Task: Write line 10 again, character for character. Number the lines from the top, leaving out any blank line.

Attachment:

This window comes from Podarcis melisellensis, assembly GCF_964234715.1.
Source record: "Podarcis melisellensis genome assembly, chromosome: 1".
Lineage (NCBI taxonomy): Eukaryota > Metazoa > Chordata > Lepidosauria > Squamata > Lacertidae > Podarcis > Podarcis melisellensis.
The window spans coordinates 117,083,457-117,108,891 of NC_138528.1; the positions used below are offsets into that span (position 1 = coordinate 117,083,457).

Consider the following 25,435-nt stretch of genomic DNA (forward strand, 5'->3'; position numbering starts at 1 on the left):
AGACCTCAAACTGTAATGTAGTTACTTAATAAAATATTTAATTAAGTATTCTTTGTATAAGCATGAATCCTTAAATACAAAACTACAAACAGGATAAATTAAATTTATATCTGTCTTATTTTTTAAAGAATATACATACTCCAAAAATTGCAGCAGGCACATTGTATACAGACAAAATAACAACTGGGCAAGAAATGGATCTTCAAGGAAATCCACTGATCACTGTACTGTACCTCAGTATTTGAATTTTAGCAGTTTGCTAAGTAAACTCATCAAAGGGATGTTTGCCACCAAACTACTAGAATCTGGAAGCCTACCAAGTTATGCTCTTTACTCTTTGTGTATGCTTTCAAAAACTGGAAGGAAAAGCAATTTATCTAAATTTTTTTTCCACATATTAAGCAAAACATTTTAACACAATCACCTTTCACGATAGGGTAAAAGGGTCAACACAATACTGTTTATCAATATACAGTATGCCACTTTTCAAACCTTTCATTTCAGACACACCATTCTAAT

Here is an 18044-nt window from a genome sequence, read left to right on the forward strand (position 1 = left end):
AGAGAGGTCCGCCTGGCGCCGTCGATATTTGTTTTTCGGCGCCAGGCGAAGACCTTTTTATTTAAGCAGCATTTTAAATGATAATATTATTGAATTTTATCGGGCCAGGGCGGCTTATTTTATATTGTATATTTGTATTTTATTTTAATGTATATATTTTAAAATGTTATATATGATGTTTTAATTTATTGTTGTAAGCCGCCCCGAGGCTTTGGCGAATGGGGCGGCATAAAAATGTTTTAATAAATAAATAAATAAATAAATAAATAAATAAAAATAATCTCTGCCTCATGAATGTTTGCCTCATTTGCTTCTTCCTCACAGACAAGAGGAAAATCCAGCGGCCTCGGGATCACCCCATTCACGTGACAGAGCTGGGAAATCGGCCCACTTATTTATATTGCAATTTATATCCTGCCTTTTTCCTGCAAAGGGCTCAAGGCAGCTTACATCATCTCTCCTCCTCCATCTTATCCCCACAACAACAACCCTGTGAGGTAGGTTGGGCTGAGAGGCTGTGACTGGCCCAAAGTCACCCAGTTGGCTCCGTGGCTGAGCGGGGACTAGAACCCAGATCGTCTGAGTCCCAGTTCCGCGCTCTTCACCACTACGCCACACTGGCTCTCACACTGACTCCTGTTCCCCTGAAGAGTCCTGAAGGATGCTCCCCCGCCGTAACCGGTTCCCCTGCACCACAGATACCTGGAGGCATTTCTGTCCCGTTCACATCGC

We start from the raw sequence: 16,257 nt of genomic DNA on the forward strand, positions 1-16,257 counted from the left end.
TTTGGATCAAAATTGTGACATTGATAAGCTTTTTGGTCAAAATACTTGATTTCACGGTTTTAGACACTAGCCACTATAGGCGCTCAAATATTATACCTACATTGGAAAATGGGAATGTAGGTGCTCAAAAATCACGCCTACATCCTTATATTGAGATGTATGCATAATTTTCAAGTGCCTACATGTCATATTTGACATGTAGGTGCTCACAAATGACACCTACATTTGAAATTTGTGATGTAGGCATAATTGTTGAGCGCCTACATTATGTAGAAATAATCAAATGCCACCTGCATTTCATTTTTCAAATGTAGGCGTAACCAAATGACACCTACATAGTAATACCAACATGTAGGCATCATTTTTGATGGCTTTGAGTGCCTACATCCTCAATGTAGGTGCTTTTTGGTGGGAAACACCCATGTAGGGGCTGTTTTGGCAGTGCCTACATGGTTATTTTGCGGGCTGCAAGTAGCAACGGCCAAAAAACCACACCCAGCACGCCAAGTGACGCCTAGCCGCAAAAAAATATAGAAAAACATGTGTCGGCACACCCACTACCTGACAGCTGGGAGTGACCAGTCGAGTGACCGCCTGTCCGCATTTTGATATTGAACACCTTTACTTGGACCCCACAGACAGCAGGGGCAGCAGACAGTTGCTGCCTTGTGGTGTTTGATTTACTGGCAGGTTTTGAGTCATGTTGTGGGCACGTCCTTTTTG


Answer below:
TTTGGATCAAAATTGTGACATTGATAAGCTTTTTGGTCAAAATACTTGATTTCACGGTTTTAGACACTAGCCACTATAGGCGCTCAAATATTATACCTACATTGGAAAATGGGAATGTAGGTGCTCAAAAATCACGCCTACATCCTTATATTGAGATGTATGCATAATTTTCAAGTGCCTACATGTCATATTTGACATGTAGGTGCTCACAAATGACACCTACATTTGAAATTTGTGATGTAGGCATAATTGTTGAGCGCCTACATTATGTAGAAATAATCAAATGCCACCTGCATTTCATTTTTCAAATGTAGGCGTAACCAAATGACACCTACATAGTAATACCAACATGTAGGCATCATTTTTGATGGCTTTGAGTGCCTACATCCTCAATGTAGGTGCTTTTTGGTGGGAAACACCCATGTAGGGGCTGTTTTGGCAGTGCCTACATGGTTATTTTGCGGGCTGCAAGTAGCAACGGCCAAAAAACCACACCCAGCACGCCAAGTGACGCCTAGCCGCAAAAAAATATAGAAAAACATGTGTCGGCACACCCACTACCTGACAGCTGGGAGTGACCAGTCGAGTGACCGCCTGTCCGCATTTTGATATTGAACACCTTTACTTGGACCCCACAGACAGCAGGGGCAGCAGACAGTTGCTGCCTTGTGGTGTTTGATTTACTGGCAGGTTTTGAGTCATGTTGTGGGCACGTCCTTTTTG